Kaleb Benham of Grass Valley, California, spent much of his Thanksgiving lying with his 90-pound pit bull Buddy after getting into a life-or-death fight with a huge, 350-pound bear.
Massive bears are hardly uncommon in Grass Valley, a gold rush-era city in Nevada County, California, situated way up in the western foothills of the Sierra Nevada mountain range.
Locals in Nevada County are eager to share their stories about black bears making a mess while rummaging through garbage cans, or of close encounter with a lumbering bear while biking through mountain roads. Some locals even have funny stories about bears popping up in the region’s many cannabis farms.
But Benham’s story is far more terrifying than the usual local anecdotes.
Just one day before Thanksgiving, Buddy was playing outside of the house when Bentham heard a tremendous noise. As it turned out, the noise was coming from a massive bear who had confronted Buddy.
“I heard a growl, looked about 75-100 feet down, and the bear was dragging him by his head, had his head in his mouth,” Benham told CBS 13 Sacramento.
While the realization was horrific, it was then that Benham’ parental instinct quickly kicked in. So he did what any man would do to save a loved one.
“I just ran down there, plowed into the bear, tackled it and grabbed it by the throat and started hitting it in the face and the eye until it let go,” Benham said.
“Honestly the only thing I could think of was ‘save my baby,’” he added.
Having freed Buddy from the jaws of death, Benham quickly rushed to find a veterinary clinic in the semi-rural town.
His first attempt to locate a nearby vet failed when the clinic near his home turned out to be closed due to an infection resulting from the novel coronavirus.
“My first thought was that I was going to lose him,” Benham recounted.
Fortunately, he was able to admit Buddy to the Mother Lode Veterinary Hospital, which was able to immediately provide the wounded pit bull with surgery. Benham sat in suspense as vets inserted tubes into Buddy’s head to drain fluid while stapling and stitching is wounds.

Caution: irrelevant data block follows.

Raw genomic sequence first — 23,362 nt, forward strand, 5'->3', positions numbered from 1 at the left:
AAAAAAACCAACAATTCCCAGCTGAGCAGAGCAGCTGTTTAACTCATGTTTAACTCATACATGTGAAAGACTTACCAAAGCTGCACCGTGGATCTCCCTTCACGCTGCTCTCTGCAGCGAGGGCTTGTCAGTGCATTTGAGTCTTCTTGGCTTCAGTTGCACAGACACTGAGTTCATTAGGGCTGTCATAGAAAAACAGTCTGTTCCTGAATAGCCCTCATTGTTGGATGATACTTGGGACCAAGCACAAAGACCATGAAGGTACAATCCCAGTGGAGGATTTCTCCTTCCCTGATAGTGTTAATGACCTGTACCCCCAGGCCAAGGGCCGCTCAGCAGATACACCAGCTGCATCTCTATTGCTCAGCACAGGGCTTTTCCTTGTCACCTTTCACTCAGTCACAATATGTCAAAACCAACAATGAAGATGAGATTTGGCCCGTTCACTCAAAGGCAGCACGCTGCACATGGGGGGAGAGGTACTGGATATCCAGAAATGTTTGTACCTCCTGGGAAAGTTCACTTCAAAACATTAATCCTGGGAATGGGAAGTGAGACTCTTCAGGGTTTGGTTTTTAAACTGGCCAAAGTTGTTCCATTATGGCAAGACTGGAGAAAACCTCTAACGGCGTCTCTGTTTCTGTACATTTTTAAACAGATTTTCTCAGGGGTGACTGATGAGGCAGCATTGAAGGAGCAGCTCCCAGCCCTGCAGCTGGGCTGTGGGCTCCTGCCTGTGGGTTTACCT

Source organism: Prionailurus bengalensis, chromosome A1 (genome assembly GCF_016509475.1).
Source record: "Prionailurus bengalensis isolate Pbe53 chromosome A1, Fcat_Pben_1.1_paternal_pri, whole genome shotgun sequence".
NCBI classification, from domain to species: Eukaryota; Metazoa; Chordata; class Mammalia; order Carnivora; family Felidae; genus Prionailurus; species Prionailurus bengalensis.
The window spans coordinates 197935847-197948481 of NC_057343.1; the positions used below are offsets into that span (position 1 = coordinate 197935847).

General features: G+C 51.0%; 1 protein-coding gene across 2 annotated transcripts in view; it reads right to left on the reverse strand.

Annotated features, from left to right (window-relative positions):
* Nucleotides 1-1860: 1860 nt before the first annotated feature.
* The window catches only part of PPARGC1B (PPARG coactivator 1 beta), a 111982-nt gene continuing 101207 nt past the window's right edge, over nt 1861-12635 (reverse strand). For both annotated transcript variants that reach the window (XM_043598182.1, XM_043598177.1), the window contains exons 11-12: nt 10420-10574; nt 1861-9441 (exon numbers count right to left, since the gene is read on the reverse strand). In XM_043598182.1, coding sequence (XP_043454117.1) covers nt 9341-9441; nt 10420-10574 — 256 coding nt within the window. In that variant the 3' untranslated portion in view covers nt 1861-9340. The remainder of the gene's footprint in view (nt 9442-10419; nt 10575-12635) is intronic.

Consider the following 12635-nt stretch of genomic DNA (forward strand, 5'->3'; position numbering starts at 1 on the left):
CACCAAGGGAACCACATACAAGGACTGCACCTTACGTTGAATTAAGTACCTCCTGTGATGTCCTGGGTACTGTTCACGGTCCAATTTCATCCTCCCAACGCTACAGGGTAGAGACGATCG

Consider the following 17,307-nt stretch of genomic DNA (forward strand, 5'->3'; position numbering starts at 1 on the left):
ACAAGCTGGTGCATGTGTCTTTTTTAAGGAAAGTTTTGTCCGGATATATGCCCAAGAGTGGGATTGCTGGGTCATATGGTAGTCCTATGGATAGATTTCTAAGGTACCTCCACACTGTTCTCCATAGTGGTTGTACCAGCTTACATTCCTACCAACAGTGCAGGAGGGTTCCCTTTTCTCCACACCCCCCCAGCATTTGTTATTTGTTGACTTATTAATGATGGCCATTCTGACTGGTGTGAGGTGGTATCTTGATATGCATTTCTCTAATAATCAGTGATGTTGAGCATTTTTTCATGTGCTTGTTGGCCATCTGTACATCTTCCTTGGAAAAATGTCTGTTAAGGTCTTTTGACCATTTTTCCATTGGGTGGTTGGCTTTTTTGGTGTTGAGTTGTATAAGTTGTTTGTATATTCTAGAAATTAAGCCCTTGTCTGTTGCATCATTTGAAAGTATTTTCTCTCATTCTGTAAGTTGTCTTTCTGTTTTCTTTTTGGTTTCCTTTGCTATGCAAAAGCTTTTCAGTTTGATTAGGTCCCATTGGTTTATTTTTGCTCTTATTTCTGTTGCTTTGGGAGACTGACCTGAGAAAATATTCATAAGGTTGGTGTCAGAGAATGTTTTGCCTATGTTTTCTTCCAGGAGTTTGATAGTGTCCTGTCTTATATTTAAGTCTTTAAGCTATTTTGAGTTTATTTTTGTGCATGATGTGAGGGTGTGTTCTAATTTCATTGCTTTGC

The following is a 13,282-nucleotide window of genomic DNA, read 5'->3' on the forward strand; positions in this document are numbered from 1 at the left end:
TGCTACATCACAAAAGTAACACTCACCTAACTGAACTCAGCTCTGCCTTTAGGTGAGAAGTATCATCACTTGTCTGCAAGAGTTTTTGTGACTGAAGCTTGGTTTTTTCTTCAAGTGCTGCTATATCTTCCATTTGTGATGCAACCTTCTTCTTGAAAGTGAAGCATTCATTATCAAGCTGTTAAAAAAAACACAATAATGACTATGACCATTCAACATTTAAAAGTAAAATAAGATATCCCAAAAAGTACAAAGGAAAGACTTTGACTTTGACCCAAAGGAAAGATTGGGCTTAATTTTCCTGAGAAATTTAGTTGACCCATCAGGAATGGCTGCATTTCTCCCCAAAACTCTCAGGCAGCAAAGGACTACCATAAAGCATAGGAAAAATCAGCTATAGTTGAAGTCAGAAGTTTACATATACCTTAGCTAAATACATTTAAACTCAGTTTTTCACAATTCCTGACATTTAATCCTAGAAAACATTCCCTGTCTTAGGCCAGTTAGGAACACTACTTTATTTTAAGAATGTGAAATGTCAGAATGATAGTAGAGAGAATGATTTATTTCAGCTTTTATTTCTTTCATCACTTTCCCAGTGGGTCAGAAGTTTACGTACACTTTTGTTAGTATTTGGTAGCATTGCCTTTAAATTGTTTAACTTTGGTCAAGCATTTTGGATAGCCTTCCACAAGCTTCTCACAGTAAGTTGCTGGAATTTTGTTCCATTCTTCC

“I just stood there and watched through the window for 3 1/2 for hours,” Benham said.
Buddy is now quickly recovering from the traumatic attack, and is on the mend.
Terrifyingly, the 350-pound bear is refusing to let bygones be bygones and has instead stalked about the property where the two live. The bear has returned several times since the initial attack.
“It made an attack and had it’s food and it’s food got taken from it and it wants it back, I feel like,” Benham said.
Benham and Buddy have been an inseparable pair ever since they met at an animal shelter a few years ago. Benham didn’t hesitate when the time came to rescue his best friend once again.
“If it was your kid, what would you do. That’s my kid, I would die for my dog,” he said.
Idaho Senate Approves Bill to Kill 90 Percent of State’s Wolves in “Brutal War”
Idaho’s legislature is swiftly moving forward with a bill that critics say would sanction a “brutal war” on wolves whereby up to 90 percent of the current wolf population would be killed in a bid to protect the interests of the state’s ranchers.
On Wednesday, the Idaho senate passed the measure by a 26-7 vote. The bill will now move forward to the House chamber, reports Associated Press.
Since teetering at the brink of endangerment years ago, wolf populations were removed from the state endangered species list in 2011. Since then, they have thrived despite Idaho allowing hundreds to be killed by hunters, trappers and state measures to control their numbers. Over the past two years, the wolf population has held steady at about 1,500.
According to federal guidelines, wolf recovery numbers require about 150 wolves in the state.
Republican supporters of the bill said during senate debates that the wolf population has grown entirely out of control, endangering the numbers of deer and elk available to hunters and harming the state economy.
“We’re supposed to have 15 packs, 150 wolves. We’re up to 1,553, was the last count, 1,556, something like that. They’re destroying ranchers. They’re destroying wildlife. This is a needed bill,” said Republican state Sen. Mark Harris.
However, critics have blasted the move as rash and potentially damaging to the state’s wildlife.
“The Idaho Senate’s sudden move to pass this bill in the eleventh hour incentivizes the cruel deaths of more than 1,000 wolves across the state,” said Andrea Zaccardi, a senior attorney at the Center for Biological Diversity.
“This brutal war on wolves must be stopped, and we urge the House to deny this bill,” Zaccardi added.